The PJCHR noted that strict liability offences—such as proposed section 536G (which makes it an offence to receive or solicit a cash or in kind payment in certain circumstances, discussed above under the heading Senate Standing Committee for the Scrutiny of Bills)—engage and limit the right to be presumed innocent as they allow for the imposition of criminal liability without the need for the prosecution to prove fault. 67 Accordingly, the PJCHR sought further information from the Minister on the appropriateness of the use of strict liability in the Bill.68

After considering the Minister’s response, the PCJHR noted:

It is a serious matter for an individual to be found guilty of a criminal offence in circumstances where they are not at fault in respect of particular elements of the offence. The Minister's response argues that it would not be appropriate to apply a fault element to the offence because there should be sufficiently robust internal governance and accounting mechanisms in place, or the defendant should be properly aware of the relevant circumstances, and applying a fault element would weaken the deterrent effect of the provision. Acknowledging this justification, no specific evidence is provided to support the argument that inclusion of a fault element would necessarily weaken the deterrent effect, noting that the fault element may be designed to include knowledge as well as recklessness as to relevant facts … Further, in relation to the proportionality of the measure, it is noted that the penalty is significant and that a person found guilty of an offence under these provisions may be subject to a maximum period of two years imprisonment and/or 500 penalty units. This accordingly is a significant limitation on the right to be presumed innocent.

69

As a result, the PJCHR concluded that it was not possible to find that the strict liability offences contained in proposed section 536G were compatible with the presumption of innocence.70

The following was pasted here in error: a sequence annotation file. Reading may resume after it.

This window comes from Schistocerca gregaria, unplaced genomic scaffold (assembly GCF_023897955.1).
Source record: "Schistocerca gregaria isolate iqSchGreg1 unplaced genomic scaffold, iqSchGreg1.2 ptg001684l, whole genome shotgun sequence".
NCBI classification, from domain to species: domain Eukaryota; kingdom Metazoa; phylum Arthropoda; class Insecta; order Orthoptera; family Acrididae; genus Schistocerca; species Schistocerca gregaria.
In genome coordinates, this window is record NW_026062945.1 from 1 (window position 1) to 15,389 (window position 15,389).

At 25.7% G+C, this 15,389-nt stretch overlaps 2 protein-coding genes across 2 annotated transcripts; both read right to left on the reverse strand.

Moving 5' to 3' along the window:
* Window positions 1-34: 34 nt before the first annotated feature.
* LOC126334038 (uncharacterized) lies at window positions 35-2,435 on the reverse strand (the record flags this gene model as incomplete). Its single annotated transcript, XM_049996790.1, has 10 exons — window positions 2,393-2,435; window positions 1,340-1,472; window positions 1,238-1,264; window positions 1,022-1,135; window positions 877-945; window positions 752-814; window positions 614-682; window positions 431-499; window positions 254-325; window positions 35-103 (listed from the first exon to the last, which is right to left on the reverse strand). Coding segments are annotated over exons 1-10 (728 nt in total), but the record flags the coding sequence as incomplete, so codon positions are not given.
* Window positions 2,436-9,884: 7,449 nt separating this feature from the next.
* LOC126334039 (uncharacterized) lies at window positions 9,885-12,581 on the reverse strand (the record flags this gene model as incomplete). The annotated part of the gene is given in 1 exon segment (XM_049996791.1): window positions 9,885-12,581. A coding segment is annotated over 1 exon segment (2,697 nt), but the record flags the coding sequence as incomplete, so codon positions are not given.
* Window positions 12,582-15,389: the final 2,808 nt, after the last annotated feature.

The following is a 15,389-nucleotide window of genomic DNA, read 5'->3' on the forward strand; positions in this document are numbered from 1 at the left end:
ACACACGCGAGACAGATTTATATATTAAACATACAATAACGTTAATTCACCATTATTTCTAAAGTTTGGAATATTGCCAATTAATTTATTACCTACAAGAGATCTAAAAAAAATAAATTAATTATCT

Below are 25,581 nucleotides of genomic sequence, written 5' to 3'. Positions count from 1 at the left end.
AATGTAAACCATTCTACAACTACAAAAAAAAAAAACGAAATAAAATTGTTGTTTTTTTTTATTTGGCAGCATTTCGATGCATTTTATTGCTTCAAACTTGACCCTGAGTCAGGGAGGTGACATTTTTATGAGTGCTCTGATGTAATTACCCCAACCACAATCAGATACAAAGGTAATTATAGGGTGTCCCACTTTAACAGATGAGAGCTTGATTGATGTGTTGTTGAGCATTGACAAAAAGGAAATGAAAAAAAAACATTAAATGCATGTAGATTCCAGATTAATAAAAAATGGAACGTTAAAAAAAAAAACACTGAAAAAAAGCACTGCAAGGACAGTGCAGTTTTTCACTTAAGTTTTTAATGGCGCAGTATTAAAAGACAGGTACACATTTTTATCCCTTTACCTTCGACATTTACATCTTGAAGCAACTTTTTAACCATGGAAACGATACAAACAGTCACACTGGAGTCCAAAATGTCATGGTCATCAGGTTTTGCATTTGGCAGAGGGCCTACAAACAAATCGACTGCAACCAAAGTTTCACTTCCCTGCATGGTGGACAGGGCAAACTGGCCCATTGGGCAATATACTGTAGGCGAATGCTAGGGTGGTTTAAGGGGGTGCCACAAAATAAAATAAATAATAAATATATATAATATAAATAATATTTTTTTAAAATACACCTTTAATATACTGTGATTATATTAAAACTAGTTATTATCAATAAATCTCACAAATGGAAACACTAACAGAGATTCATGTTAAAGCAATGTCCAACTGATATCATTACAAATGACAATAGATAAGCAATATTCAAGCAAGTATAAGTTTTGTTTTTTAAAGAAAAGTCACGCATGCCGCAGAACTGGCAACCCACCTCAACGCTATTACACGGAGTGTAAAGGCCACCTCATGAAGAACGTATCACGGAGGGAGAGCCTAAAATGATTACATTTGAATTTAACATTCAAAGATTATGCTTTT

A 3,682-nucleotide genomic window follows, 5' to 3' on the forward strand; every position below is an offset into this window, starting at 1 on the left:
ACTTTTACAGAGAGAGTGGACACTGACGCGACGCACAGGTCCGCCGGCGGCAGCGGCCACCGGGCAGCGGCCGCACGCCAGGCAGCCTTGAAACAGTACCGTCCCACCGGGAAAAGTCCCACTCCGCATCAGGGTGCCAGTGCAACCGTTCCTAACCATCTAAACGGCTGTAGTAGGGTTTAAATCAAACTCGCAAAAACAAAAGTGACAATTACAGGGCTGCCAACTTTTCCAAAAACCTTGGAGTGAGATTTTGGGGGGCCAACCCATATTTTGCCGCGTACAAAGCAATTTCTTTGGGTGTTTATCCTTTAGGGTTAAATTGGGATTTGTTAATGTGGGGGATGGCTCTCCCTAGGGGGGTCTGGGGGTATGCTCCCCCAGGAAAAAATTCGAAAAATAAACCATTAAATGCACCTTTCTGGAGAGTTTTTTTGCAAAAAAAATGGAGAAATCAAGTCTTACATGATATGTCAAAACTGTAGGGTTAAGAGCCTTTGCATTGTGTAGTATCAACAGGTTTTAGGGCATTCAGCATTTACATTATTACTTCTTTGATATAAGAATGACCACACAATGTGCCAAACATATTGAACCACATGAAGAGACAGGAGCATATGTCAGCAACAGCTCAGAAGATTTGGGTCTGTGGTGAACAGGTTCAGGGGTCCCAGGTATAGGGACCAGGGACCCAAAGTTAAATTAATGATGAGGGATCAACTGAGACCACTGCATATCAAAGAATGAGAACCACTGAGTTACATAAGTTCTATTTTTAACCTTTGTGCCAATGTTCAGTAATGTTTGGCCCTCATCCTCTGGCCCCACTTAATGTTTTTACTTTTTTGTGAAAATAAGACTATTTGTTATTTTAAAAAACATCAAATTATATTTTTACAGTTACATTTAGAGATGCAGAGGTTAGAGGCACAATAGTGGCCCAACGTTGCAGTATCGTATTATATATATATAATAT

Human rights concerns raised by stakeholders Human rights concerns were also raised by a number of submitters to the Senate Education and Employment Legislation Committee inquiry into the Bill, including the ETU, which argued that the Bill would inappropriately impinge on several human rights including:

• the right to freedom of association

• the right to freedom of opinion and expression

64. Parliamentary Joint Committee on Human Rights (PJCHR), Report, 6, 2017, op. cit., pp. 30-31. 65. Ibid., p. 31. 66. Parliamentary Joint Committee on Human Rights (PJCHR), Report, 4, 2017, 9 May 2017, p. 15. 67. Ibid., p. 15. 68. Ibid., p. 16. 69. Parliamentary Joint Committee on Human Rights (PJCHR), Report, 6, 2017, op. cit., pp. 33-34. 70. Ibid., p. 34.

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• the right to take part in public affairs and elections

• the right to organise

• the right to engage in collective bargaining and

• the right to the presumption of innocence.71

Key issues and provisions: corrupting benefits offences Item 3 of Schedule 1 to the Bill would insert new Part 3-7 into the FW Act, containing offences dealing with corrupting benefits and prohibited payments. Proposed Part 3-7 contains proposed sections 536A to 536H.

Introductory provisions Proposed section 536A provides a guide to Part 3-7, which indicates that Part 3-7 is ‘is about corrupting benefits provided to or in relation to organisations’. An organisation is defined in section 12 of the FW Act as an organisation registered under the Fair Work (Registered Organisations) Act 2009 (FWRO Act). As noted earlier, registered organisations include employee organisations (trade unions and professional associations) and employer organisations.

Proposed section 536C provides that proposed Part 3-7 does not exclude or limit the operation of state or territory laws that are capable of operating concurrently with the Part.

Key issue: the right not to be tried or punished twice (double jeopardy) Proposed section 536C creates the possibility that a person could be tried and punished for the same act or omission twice: first as a result of breaching the provisions set out in the Bill, and then again for breach of a state or territory law.